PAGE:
Listen: Greg, NFL, Oregon discussed on Ross Tucker Football Podcast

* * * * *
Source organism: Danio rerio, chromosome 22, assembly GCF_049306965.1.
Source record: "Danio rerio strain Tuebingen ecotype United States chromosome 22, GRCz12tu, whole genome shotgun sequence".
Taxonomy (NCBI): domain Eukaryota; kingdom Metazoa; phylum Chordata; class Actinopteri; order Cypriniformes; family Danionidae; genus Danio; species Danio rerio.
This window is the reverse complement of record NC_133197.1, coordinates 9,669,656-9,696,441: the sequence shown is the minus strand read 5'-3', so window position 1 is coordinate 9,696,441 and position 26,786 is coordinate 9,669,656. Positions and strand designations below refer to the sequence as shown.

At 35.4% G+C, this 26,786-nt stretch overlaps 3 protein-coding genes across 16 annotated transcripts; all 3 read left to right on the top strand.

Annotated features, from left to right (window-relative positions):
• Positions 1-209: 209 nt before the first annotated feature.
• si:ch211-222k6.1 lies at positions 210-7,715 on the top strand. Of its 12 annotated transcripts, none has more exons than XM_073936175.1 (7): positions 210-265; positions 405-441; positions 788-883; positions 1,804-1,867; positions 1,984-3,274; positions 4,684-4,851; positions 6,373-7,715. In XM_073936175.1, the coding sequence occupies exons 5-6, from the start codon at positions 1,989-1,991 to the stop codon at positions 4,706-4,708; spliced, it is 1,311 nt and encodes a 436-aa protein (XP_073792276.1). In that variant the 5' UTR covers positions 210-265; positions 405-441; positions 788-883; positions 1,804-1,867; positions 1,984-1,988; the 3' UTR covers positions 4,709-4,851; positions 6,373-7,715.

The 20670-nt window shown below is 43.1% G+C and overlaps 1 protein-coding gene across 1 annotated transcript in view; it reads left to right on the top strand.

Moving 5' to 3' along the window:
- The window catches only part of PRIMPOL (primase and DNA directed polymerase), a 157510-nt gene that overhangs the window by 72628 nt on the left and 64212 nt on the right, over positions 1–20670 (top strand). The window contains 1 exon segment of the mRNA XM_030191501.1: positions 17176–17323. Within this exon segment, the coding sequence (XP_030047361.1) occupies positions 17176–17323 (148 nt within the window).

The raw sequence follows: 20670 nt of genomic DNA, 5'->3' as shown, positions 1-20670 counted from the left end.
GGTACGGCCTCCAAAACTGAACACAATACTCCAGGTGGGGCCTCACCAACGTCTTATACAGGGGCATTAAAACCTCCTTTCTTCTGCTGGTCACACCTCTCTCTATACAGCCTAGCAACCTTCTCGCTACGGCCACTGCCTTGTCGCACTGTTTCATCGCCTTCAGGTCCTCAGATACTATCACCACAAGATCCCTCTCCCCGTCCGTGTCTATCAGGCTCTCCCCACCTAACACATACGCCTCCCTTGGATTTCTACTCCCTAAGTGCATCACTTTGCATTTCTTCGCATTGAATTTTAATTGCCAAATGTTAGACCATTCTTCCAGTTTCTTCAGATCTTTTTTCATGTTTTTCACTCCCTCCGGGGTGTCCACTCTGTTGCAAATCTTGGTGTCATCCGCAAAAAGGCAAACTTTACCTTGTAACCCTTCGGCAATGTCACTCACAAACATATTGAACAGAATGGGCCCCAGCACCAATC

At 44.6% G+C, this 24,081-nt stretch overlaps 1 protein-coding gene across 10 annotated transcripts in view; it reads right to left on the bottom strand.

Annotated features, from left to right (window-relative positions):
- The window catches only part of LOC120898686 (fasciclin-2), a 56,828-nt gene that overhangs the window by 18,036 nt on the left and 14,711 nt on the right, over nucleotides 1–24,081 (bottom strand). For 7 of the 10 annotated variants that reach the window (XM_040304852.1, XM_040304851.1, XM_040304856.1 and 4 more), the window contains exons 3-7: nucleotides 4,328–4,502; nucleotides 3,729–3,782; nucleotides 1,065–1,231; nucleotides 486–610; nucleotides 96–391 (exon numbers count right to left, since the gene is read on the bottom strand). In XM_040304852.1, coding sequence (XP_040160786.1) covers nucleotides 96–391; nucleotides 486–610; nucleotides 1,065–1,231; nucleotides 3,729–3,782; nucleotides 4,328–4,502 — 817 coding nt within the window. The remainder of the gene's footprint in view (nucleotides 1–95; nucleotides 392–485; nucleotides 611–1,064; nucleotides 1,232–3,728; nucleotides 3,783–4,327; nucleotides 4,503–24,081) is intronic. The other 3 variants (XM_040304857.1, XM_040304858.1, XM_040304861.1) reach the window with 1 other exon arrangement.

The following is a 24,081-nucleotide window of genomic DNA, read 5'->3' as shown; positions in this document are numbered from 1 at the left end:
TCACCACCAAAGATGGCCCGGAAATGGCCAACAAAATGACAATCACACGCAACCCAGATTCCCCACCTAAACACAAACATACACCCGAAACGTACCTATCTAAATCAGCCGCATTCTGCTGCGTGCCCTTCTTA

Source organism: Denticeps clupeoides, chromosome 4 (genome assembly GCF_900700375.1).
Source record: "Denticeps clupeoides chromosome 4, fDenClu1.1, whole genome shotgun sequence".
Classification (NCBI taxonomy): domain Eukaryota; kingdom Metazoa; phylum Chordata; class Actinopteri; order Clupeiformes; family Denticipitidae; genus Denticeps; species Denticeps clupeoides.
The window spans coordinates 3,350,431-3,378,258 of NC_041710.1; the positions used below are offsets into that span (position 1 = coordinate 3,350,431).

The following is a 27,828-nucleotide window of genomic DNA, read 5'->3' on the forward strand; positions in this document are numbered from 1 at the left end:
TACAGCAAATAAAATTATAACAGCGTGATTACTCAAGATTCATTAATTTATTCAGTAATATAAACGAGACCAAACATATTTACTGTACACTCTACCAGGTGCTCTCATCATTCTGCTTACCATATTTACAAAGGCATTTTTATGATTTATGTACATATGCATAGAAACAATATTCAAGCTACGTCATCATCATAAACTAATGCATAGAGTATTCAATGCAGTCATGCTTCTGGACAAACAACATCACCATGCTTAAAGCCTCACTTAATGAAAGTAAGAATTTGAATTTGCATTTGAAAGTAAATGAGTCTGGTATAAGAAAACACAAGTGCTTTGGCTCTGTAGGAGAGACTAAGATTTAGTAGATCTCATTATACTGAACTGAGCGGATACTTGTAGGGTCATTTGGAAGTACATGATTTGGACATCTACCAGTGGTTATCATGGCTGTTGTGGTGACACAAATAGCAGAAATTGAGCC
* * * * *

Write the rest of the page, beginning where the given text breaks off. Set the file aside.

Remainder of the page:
"So when it's too far out like that, it's really difficult to make those kinds of assessments. Right. What about just in terms of schematics, Greg, like when you know? Yeah. Yeah. And we've talked about before that the hash marks makes it a different game and all that stuff, but what stands out to you maybe in terms of trends or the way people are playing offense, Yvonne, you're defensively, what did you learn about the way college team and maybe you already knew it, but what did it reinforce about the way college teams are playing football? Well, I think one thing that you see a lot of in college, and I think it's now filtered into the NFL to some degree is you see so many actions in the backfield, whether it's jet, sweep action, whether it's what we call orbit motion, where a receiver runs behind the back or the quarterback. You see such an emphasis on misdirection deception, those kinds of things. And it makes it very, very diff. A cult in college for defenders, particularly linebackers to be able to get a feel for what they're looking at, and it makes it very difficult for college coaches, defensive coaches, and how they go about teaching these players what to read. 'cause it's difficult. The other thing that you see so much of in college is obviously you see three wide receiver shotgun, but you see, run games added that, and that makes it difficult defensively in college where the field is so wide to the white side of the field because you still have to defend the run in college. At of these spread three wide sets. You can't just ignore the run and play with two deep safeties or you'll just get gashed in the run game. 'cause you don't have the numbers. So defenses have to figure out how to play the run, but still not give up so much space so they get burned in the past game. I think that's what used to stand out to me about Oregon. The most with chip Kelly, Greg. And no lesser extent, even like West Virginia back in the day. I just remember feeling like, where is the run defense like the rice holes are huge and these guys, you know how many years in a row Greg to Oregon, have a running back, whoever's like nine yards a carry. And it looked like every time he got the ball, he was shot out of a cannon and then get touched until like twelve yards down the field. That's a great point and actually did some reading this summer and I was reading some things. Nick Sabin said about trying to deal with the run game and of these three widespread sets with the white side of the field being so wide because you have to sort of get it that extra guy in the box area to defend the run. And so now you're left with a single high safety and now there's so much field. So you have to try to figure out defensively had a sort of mix and match zone concepts with man concepts, so that you don't get burned and that sort of. What teams have to try to do, but you make a great point Ross. I mean, college run games because of the three wide and and the wide side of the field. It becomes a numbers game. You just don't have enough people in the box to defend the run. When you talked about the orbit motion the jet, sweep, motion. All of that is basically just another way to hold the backside defender or at least at least hold one defender that they can't really be in the gap that they're supposed to be in. Right. Well, it's not just a whole one defender. Think of this way. You're you're, you're stacked linebacker and in college or the NFL. Okay. And you see to offensive lineman pull one way, but then you see the wide receiver run jet, sweep action the other way. Okay. What do you do?."